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Abstract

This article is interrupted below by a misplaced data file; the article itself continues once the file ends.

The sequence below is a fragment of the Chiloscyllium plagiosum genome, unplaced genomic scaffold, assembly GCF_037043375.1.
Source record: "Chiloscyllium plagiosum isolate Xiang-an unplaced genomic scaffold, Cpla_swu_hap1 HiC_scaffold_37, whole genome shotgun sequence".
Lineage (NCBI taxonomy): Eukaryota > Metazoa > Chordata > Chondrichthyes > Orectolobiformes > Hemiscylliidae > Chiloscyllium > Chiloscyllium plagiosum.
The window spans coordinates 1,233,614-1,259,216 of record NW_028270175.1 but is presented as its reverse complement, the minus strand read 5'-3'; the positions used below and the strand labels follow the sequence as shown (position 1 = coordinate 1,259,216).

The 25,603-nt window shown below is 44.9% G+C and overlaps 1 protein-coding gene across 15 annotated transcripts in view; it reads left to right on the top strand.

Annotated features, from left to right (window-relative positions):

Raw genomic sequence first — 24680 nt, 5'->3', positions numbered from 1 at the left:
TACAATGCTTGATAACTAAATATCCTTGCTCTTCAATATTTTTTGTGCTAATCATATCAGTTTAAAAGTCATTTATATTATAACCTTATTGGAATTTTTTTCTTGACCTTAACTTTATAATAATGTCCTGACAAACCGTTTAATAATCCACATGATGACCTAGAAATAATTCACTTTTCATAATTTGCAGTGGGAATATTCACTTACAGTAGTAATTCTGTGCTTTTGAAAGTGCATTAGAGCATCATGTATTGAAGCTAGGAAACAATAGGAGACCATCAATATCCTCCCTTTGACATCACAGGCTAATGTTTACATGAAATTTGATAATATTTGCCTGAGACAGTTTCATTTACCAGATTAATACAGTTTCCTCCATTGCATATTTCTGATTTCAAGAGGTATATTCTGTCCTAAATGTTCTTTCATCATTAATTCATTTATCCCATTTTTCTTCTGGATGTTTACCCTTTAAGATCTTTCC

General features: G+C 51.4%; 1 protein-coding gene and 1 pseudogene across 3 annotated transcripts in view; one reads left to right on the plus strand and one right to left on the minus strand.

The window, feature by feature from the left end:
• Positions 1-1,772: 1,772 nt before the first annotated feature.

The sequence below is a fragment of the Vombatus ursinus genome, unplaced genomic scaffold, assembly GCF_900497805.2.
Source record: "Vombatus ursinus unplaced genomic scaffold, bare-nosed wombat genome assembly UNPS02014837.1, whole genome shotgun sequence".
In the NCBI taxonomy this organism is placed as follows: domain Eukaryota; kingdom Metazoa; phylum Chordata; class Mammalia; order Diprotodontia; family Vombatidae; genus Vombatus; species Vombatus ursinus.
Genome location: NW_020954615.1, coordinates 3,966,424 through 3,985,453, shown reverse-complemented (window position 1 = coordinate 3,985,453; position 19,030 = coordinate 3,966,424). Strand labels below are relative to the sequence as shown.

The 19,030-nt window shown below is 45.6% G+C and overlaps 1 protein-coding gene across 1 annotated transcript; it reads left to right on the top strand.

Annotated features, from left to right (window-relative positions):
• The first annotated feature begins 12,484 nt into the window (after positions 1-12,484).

The U.S. government recruits immigrant workers through the H-2A program as a short-term solution to the agricultural sectors’ labor shortage problem. Although the sector insists hiring immigrant workers is essential for their survival, history has proven the socio-economic cost for doing so is enormous. This paper aims to investigate the contribution of labor to agricultural production efficiency. A discussion of marginal rate of technical substitution, economies of scale, and economies of scope will also be included. The stochastic production frontier regression approach was applied to input/output data collected from a survey of tree nut growers in Butte County, California. Results indicate the labor input is not significant in deciding farm production efficiency. Instead of attempting to increase short-term labor, producers’ and policy makers’ efforts should be directed toward improving the logistics of farm management and the quality of labor, thus more efficiently utilizing available resources.

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